Bits & Pieces

Volume 14, Edition 12


Did Santa treat you well? Hope he made you happy.  One client has inquired as to which of our clients might actually be insuring Santa?  You know – fat guy, drives outdated rig, poor maintenance, hauls mostly dry freight?  (Thanks for putting this thought in our head Ms. Jerrie Brannon!) I know that we all believe that Shuie can find out the most interesting of information about entities which haul other people’s property but even he has not figured that one out yet – Santa must not need a filing. Anyone going to come clean?   I wonder what his loss runs look like?

We are working away on the resumé so there is not much that we want to report at this end of the year – it will all be in resume which will be out shortly.  So for those of you who were actually stuck going to work this week, we give you these little bits of news:

HOURS OF SERVICE RULES – The Hours of Service of Drivers Final Rule has been published in the Federal Register. The effective date of the Final Rule is February 27, 2012, and the compliance date of selected provisions is July 1, 2013. A comparison between the old and new rules table provides:

SUMMARY OF 2011 HOS FINAL RULE PROVISIONS Changes Compared to Current Rule





Limitations on minimum “34-hour restarts”


(1) Must include two periods between 1 a.m. – 5 a.m. home terminal time.

(2) May only be used once per week.

Rest breaks

None except as limited by other rule provisions.

May drive only if 8 hours or less have passed since end of driver’s last off-duty period of at least 30 minutes. [HM 397.5 mandatory “in attendance” time may be included in break if no other duties performed]





On-duty time

Includes any time in CMV except sleeper-berth.

Does not include any time resting in a parked CMV. In moving CMV, does not include up to 2 hours in passenger seat immediately before or after 8 consecutive hours in sleeper-berth. Also applies to passenger-carrying drivers.


“Egregious” hours of service violations not specifically defined.

Driving (or allowing a driver to drive) 3 or more hours beyond the driving-time limit may be considered an egregious violation and subject to the maximum civil penalties. Also applies to passenger-carrying drivers.

Oilfield exemption

“Waiting time” for certain drivers at oilfields (which is off-duty but does extend 14-hour duty period) must be recorded and available to FMCSA, but no method or details are specified for the recordkeeping.

“Waiting time” for certain drivers at oilfields must be shown on logbook or electronic equivalent as off duty and identified by annotations in “remarks” or a separate line added to “grid.”

More on the new rules can be viewed here.

HAZARDOUS MATERIALS. – The FMCSA has agreed to review a hazardous materials safety permit regulation that has caused a number of carriers to lose their hazardous materials authority. The hazmat safety permit is required for carriers transporting certain explosives, poison inhalation hazard materials, radioactive materials, and liquefied natural gas. Currently a carrier loses his safety permit if it meets certain out of service standards. Proposed rules are expected in the coming year.

– Large truck fatalities increased 8.7% in 2010, the first increase in four years, according to the National Highway Traffic Safety Administration.  3,675 people were killed in truck-related accidents in 2010, an increase of 295 from last year’s totals.  Injuries also rose 12%.  Although truck-related fatalities went up it is still a 30% decline from 2000 when 5,282 people died in truck-related fatalities.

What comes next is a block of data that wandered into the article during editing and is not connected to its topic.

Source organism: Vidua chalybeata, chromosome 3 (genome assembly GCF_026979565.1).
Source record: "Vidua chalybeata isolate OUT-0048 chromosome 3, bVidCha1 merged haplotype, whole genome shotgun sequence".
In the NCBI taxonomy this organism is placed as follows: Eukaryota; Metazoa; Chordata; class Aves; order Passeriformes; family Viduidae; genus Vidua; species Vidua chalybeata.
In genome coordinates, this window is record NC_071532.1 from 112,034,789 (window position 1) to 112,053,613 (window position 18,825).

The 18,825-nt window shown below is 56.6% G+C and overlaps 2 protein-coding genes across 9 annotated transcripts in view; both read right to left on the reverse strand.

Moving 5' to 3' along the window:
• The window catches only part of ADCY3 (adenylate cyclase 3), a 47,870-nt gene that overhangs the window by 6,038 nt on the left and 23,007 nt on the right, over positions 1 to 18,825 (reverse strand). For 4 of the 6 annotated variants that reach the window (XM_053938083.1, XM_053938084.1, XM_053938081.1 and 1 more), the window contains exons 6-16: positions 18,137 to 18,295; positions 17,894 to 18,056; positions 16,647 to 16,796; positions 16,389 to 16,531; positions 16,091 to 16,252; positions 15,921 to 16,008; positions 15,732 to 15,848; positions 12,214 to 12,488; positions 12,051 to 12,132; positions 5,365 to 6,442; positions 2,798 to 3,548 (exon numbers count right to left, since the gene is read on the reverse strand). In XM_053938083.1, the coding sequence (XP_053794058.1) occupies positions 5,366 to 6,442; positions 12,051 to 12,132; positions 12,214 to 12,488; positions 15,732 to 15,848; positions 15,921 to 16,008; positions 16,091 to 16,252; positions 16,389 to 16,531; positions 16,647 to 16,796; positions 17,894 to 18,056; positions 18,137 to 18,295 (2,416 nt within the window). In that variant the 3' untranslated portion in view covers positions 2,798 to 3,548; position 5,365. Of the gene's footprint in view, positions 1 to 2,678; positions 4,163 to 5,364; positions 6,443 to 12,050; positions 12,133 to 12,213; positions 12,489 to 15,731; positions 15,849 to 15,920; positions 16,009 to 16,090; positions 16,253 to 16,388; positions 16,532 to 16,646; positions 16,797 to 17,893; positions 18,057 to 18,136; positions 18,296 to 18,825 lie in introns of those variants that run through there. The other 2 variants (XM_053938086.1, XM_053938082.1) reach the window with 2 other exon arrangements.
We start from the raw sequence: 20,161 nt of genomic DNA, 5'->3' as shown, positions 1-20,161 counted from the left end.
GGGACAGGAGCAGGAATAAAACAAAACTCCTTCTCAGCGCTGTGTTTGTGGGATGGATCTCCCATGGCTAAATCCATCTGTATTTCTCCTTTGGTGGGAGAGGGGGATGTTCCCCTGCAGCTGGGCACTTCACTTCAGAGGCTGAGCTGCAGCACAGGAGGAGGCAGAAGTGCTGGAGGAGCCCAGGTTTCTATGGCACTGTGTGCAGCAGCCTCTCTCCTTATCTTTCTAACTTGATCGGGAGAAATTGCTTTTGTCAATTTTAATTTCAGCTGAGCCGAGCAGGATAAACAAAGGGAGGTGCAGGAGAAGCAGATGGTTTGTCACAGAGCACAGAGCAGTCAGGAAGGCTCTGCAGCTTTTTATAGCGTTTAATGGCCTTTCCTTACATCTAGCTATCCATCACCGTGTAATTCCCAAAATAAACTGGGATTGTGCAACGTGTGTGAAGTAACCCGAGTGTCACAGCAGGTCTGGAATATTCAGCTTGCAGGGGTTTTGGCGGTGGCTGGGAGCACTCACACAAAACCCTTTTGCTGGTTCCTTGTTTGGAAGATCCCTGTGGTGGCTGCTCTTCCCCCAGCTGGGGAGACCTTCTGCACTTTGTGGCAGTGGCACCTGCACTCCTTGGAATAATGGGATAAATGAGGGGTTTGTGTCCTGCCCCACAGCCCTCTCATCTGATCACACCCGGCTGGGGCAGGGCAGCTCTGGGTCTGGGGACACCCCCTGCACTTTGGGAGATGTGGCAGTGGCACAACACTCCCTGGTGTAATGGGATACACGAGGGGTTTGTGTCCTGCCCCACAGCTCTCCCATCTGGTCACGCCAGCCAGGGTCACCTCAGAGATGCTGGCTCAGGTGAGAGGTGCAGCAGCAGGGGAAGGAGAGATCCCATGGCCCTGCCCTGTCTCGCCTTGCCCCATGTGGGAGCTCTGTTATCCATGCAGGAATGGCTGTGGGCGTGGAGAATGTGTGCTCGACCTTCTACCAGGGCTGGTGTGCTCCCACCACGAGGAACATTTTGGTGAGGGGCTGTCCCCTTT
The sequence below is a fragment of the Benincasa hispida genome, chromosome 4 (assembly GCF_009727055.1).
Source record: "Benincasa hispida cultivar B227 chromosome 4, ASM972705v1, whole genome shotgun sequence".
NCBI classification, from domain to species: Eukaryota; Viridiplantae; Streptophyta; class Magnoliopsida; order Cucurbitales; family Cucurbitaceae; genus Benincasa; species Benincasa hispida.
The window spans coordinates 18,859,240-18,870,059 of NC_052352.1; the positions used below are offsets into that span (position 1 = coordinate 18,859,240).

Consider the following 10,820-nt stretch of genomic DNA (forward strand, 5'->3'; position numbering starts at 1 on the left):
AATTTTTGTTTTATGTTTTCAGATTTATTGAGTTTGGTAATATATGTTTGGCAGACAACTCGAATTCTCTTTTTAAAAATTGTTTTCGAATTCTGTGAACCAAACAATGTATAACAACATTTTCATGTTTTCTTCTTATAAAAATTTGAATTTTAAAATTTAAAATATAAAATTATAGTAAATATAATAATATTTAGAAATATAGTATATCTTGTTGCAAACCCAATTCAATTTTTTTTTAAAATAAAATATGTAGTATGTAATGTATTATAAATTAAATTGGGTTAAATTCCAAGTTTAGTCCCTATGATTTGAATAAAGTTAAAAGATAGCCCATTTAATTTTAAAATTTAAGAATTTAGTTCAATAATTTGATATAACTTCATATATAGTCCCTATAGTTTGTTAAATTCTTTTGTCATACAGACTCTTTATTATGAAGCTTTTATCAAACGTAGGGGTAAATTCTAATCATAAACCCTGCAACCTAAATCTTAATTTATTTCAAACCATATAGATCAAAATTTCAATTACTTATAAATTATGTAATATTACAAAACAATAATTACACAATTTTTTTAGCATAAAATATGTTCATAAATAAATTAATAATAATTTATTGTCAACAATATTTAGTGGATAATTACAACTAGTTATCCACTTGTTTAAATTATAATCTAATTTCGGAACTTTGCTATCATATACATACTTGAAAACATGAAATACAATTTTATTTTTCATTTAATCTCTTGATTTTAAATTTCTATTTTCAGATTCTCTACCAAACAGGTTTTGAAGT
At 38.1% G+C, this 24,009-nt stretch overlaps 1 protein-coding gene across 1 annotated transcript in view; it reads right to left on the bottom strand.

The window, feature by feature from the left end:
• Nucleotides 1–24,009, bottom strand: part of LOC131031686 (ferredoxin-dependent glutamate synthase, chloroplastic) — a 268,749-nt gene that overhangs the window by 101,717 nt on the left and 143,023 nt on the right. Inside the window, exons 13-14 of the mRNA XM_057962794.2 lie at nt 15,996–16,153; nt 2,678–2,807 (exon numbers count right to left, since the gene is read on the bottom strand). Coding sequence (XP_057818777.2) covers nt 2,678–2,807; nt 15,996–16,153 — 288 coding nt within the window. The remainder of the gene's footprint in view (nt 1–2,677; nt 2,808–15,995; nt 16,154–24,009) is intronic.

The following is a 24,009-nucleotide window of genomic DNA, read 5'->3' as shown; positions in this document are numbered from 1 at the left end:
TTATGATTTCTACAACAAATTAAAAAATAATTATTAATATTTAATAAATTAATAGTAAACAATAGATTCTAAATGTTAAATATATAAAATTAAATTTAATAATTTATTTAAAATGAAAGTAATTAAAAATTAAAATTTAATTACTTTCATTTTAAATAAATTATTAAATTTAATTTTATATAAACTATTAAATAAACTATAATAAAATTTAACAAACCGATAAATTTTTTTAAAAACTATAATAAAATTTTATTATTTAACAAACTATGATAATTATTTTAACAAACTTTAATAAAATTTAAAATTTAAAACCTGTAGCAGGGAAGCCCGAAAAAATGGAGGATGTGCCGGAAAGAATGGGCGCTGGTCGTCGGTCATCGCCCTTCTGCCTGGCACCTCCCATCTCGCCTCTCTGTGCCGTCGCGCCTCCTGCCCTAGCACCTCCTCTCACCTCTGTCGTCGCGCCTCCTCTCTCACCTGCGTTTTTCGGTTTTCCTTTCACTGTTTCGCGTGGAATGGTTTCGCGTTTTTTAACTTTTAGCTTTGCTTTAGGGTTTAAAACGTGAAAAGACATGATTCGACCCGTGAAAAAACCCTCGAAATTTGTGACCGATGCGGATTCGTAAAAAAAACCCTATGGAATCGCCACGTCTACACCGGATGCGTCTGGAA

STAND UP FOR TRUCKING – Apparently there is going to be a big push on lobbying Congress for the interests of trucking this February.  Following the year of the protests of all types, the ATA is promoting a fly-in on Washington to lobby for truck related issues, including steps to prevent toll increases and a push to stop regulation that trucking contends impact productivity negatively. Interested?  Check it ou

TERMINATING AUTHORITY – The DOT means business. Another carrier, RC Investments has been placed out of service. This time the DOT focused on a bus operator deemed to be an imminent hazard to the road. In separate news, federal charges have been brought against one man who continued to operate DDL Transport, LLC. after imposition of out of services orders by the DOT.  He is alleged to have made false statement in an application for motor carrier authority when he said that he not had had a relationship with another motor carrier within the last three years, when in fact he operated Lewis Trucking Company, a two-truck operation that had been ordered out of service in October 2008 for posing an imminent safety hazard. 

DOT WARNINGS – Every new regulation results in new services being offered to truckers. This month the FMCSA published notices advising truckers that there were no third party companies authorized to provide safety certifications or to supervise drug training. The FMCSA does not certify trainers or training companies, nor does it pre-approve the curriculum presented. Employers are responsible for meeting the training requirement of 49 CFR §382.603 including ensuring that any training company/entity that they purchase training from provides training in the physical, behavioral, speech, and performance indicators of probable alcohol misuse and use of controlled substances.



Leaving blanks in insurance policies can come back to haunt an insurer.  The Eastern District of Missouri held a policy ambiguous when the selection of limits was not completed on the uninsured motor forms. Rather than the $500,000 intended by the insurer for those limits the court held that the full policy limit of $2 million available for the driver who suffered injuries.  (Munroe v. Continental Western Insurance Co, 2011 WL 6026999)